Twenty-seven rabbits were captured in Ronkonkoma after being dumped near the train station, the Suffolk County SPCA said Monday in offering a $3,500 reward to find those responsible.
Volunteers with pole nets chased rabbits Sunday and Monday in the Long Island Rail Road commuter parking lot and adjoining woods, with one rescuer estimating Monday afternoon that there could be six or more remaining.
“We just saw one and we lost him,” said John Di Leonardo, founder of Malverne-based Long Island Orchestrating for Nature, a animal advocacy nonprofit. “He was underneath a car, but as soon as he saw someone coming with a net, he darted back into the woods.”
Abandoning domestic rabbits is a “blatant act of animal cruelty” because they do not have the skills to survive in the wild, the SPCA said in its news release.
Almost all the rescues were caught Sunday by 20 or so volunteers after Smithtown-based Guardians of Rescue got a tip. Even as midnight approached, the volunteers, including those from Strong Island and Hopalong Hollow in Norwalk, Connecticut, soldiered on with flashlights, headlamps and even one thermal imaging monocular — a device that detects heat.
The rabbits were of various breeds, including Lionheads and Flemish giants, said Moira Colley, a Hopalong Hollow volunteer who drove to Long Island on Sunday and returned to Connecticut with 14 rabbits.
She believes they were dumped in the parking lot Sunday because they were still there when rescuers arrived. “Some were eating lettuce out of our hands, so they were definitely domesticated,” she said.
“It was very scary because it’s very close to the train station, and the weather wasn’t too good last night, with rain and mist,” Colley said. “So I can imagine how scared the rabbits were.”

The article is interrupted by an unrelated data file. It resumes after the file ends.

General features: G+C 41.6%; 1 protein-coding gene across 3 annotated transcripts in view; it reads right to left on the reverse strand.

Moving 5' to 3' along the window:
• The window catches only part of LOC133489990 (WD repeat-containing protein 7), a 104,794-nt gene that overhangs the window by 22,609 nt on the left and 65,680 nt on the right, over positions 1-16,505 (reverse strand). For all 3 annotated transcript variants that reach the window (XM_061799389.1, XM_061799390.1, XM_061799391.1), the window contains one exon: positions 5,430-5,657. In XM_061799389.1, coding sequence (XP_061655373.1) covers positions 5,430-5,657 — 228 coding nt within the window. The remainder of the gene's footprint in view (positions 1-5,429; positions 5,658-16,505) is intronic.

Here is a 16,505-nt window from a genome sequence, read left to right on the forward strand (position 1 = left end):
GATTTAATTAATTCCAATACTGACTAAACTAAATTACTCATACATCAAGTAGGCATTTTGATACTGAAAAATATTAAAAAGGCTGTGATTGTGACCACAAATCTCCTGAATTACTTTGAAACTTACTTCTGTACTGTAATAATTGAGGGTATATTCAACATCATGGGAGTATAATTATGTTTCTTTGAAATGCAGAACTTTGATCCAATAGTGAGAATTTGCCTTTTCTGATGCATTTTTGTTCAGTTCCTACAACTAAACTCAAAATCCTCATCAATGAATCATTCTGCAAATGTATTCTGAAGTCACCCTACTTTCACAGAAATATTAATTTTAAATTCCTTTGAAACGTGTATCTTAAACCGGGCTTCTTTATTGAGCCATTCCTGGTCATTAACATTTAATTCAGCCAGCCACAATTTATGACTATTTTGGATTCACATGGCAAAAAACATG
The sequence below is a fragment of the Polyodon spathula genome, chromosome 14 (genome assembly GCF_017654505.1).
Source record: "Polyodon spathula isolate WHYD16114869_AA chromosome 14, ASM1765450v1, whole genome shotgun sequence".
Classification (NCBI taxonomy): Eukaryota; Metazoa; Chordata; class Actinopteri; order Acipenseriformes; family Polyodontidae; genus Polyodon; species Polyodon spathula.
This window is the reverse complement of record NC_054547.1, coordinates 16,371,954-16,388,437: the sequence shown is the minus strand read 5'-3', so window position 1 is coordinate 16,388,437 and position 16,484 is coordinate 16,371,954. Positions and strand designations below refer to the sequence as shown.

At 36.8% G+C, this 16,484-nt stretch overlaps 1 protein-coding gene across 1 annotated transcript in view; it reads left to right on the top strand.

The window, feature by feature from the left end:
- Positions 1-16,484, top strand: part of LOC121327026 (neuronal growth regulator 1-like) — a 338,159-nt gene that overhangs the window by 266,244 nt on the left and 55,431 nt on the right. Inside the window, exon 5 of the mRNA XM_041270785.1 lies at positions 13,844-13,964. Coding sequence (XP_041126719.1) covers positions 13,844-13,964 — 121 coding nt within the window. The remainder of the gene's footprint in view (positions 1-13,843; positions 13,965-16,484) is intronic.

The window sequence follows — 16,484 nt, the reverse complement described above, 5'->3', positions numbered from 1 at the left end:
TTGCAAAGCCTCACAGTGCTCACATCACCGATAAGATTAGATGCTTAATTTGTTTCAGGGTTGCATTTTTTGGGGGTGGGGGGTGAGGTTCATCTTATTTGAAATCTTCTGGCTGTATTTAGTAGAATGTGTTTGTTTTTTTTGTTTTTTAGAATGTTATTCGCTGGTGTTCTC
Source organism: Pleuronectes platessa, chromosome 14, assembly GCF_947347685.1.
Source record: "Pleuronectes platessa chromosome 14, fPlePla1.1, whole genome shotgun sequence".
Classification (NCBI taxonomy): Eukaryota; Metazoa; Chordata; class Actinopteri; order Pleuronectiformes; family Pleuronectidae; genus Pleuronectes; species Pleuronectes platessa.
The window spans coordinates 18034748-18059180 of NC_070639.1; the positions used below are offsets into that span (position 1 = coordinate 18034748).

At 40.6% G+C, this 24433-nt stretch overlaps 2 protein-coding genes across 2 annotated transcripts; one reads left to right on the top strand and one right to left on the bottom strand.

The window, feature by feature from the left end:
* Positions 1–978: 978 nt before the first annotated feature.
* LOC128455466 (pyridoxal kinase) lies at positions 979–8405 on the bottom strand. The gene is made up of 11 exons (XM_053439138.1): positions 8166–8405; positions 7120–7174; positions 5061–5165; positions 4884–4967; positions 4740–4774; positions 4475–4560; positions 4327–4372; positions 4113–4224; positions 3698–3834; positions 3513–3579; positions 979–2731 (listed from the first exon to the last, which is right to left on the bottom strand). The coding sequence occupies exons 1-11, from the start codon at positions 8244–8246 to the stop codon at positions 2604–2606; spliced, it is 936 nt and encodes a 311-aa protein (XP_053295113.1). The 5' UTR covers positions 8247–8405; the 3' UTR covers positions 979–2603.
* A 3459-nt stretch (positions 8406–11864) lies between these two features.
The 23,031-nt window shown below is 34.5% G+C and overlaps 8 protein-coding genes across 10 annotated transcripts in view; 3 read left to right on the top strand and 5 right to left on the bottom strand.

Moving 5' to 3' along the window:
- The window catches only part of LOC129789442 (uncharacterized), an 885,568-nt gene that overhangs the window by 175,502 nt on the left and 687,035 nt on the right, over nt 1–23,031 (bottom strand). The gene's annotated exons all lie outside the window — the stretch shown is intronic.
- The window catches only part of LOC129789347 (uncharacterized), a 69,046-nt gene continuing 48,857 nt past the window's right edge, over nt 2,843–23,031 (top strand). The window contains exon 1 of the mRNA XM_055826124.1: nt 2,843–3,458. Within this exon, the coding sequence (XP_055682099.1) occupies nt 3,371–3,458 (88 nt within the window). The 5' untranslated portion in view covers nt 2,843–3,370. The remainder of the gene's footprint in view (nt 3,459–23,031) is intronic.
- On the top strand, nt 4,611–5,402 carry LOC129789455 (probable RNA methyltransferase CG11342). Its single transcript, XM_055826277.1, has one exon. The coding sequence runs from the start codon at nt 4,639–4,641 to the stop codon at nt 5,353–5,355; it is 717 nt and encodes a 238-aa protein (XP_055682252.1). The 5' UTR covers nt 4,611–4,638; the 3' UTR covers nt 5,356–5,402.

The search has been tough, rescuers said, because the woods are full of poison ivy, makeshift homeless shelters, debris and feral cats’ existing shelters, where some of the rabbits were found in hiding.
The rabbits have been fast to evade capture, volunteers said. By the time a net is poised over them, they’re gone. Some rescuers have teamed up, with one attempting to block a rabbit in the hope it would go straight into another rescuer’s net.
Di Leonardo and Colley said the animals show long-term neglect, including matted fur and respiratory illnesses, and several have abscesses, injuries, mites and feces embedded in their fur.
The one in the worst shape had an abscess about 3 inches across and eye discharge, rescuers said.
“All of us thought there was a rabbit dead in the woods before we realized it was him” and still alive, Di Leonardo said.
That rabbit died early Monday after being taken to a veterinary technician in Manhattan, he said.
The rescues will be up for adoption when they’re healthy and spayed or neutered, a delicate operation that can cost as much as $600 per animal because of their small sizes, Colley said.
The SPCA said it is investigating and asks anyone with information to call 631-382-7722. All calls are confidential, the organization said.